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[29] Thus—and it is only by calling the past to mind that one can properly determine policy—we began by making a truce with the Great King and establishing a permanent accord with him, thanks to the diplomacy of my mother's brother, Epilycus, the son of Teisander.1 But later the king's runaway slave, Amorges,2 induced us to discard the powerful support of his master as worthless. We chose instead what we imagined to be a more advantageous understanding with Amorges himself. The king in his anger replied by allying himself with Sparta,3 and furnished her with five thousand talents with which to prosecute the war; nor was he satisfied until he had overthrown our empire. That is one instance of such policy.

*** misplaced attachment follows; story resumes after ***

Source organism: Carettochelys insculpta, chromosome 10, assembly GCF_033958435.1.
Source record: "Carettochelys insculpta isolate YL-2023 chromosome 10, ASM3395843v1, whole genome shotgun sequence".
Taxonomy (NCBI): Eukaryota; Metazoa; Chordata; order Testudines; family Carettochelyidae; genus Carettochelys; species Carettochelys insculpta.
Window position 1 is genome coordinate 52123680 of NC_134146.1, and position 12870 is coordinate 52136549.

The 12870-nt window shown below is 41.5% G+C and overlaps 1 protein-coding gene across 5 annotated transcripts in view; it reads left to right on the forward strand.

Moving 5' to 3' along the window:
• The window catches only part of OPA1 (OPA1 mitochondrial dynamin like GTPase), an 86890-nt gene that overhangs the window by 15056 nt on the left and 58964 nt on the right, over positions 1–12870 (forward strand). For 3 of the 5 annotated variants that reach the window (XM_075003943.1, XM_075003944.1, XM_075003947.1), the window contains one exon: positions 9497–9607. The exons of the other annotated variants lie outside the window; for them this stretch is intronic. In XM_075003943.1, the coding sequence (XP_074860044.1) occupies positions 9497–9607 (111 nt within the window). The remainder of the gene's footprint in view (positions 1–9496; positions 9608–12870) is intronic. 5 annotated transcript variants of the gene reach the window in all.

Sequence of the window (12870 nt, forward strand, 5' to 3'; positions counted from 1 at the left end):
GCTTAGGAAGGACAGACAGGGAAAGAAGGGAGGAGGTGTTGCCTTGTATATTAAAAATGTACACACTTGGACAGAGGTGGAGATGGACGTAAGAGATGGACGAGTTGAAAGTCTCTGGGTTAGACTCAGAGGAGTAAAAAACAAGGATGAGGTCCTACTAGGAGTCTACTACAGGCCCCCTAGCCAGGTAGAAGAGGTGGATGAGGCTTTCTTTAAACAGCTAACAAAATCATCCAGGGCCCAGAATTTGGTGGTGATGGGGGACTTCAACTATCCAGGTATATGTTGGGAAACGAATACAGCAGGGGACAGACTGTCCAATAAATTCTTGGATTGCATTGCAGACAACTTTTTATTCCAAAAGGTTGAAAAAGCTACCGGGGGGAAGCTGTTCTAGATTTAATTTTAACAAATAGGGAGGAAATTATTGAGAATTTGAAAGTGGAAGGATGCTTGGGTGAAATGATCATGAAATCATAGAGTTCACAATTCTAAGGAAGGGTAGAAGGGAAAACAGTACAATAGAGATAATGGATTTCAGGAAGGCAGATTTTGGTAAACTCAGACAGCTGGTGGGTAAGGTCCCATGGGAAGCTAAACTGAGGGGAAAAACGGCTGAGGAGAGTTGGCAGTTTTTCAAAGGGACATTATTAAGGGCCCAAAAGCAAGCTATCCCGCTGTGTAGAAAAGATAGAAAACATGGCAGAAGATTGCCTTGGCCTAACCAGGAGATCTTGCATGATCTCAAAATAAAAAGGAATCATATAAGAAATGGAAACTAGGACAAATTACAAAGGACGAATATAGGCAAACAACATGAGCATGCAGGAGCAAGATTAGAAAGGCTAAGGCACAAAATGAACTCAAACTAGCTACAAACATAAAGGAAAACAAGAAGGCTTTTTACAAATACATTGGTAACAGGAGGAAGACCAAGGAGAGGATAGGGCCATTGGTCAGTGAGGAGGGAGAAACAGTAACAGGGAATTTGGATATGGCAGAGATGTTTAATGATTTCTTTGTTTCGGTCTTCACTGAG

1 Epilycus is not mentioned elsewhere. The last formal peace negotiated between Athens and Persia had been the Peace of Callias, c. 462-460 B.C. Andocides may have in mind the deputation which was sent to the Persian Court in 424 (Thuc. 4.50).

2 Amorges was the son of a rebel satrap of Lydia named Pissuthnes. After the recovery of Lydia by Tissaphernes Amorges took refuge in Caria. He was given shelter by Iasus, a member of the Athenian Confederacy. Iasus was stormed by the Spartans in 412 on the instigation of Tissaphernes, and Amorges was handed over to the Persians (Thuc. 8.5.5).

3 In 413. The sum mentioned is an exaggeration. From 413 to 407 Tissaphernes made it a point of policy to withhold subsidies from the Spartans as far as possible in order to prolong the war and weaken both combatants. In 407 he was superseded by Cyrus, who brought with him 500 talents for the improvement of the Spartan navy.

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